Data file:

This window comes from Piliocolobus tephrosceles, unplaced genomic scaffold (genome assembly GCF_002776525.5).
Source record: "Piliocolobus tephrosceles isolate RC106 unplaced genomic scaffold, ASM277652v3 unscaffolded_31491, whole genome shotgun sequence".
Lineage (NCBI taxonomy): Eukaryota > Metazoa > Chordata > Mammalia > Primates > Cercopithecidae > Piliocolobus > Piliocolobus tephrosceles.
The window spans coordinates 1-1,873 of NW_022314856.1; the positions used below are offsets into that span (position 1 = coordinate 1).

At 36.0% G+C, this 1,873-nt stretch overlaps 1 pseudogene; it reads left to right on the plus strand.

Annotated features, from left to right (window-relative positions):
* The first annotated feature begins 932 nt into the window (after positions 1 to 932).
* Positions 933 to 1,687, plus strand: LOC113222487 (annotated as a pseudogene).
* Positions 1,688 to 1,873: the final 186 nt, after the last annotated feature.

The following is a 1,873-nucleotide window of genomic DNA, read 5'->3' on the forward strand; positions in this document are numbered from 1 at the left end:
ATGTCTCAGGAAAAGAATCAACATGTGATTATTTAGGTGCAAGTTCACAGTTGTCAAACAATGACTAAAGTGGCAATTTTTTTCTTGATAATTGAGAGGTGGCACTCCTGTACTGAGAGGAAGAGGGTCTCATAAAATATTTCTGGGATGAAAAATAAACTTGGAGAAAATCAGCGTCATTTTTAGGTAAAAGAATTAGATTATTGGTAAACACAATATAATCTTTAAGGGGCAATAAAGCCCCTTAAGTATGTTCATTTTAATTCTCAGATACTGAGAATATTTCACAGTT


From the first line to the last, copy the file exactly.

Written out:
This window comes from Piliocolobus tephrosceles, unplaced genomic scaffold (genome assembly GCF_002776525.5).
Source record: "Piliocolobus tephrosceles isolate RC106 unplaced genomic scaffold, ASM277652v3 unscaffolded_31491, whole genome shotgun sequence".
Lineage (NCBI taxonomy): Eukaryota > Metazoa > Chordata > Mammalia > Primates > Cercopithecidae > Piliocolobus > Piliocolobus tephrosceles.
The window spans coordinates 1-1,873 of NW_022314856.1; the positions used below are offsets into that span (position 1 = coordinate 1).

At 36.0% G+C, this 1,873-nt stretch overlaps 1 pseudogene; it reads left to right on the plus strand.

Annotated features, from left to right (window-relative positions):
* The first annotated feature begins 932 nt into the window (after positions 1 to 932).
* Positions 933 to 1,687, plus strand: LOC113222487 (annotated as a pseudogene).
* Positions 1,688 to 1,873: the final 186 nt, after the last annotated feature.

The following is a 1,873-nucleotide window of genomic DNA, read 5'->3' on the forward strand; positions in this document are numbered from 1 at the left end:
ATGTCTCAGGAAAAGAATCAACATGTGATTATTTAGGTGCAAGTTCACAGTTGTCAAACAATGACTAAAGTGGCAATTTTTTTCTTGATAATTGAGAGGTGGCACTCCTGTACTGAGAGGAAGAGGGTCTCATAAAATATTTCTGGGATGAAAAATAAACTTGGAGAAAATCAGCGTCATTTTTAGGTAAAAGAATTAGATTATTGGTAAACACAATATAATCTTTAAGGGGCAATAAAGCCCCTTAAGTATGTTCATTTTAATTCTCAGATACTGAGAATATTTCACAGTT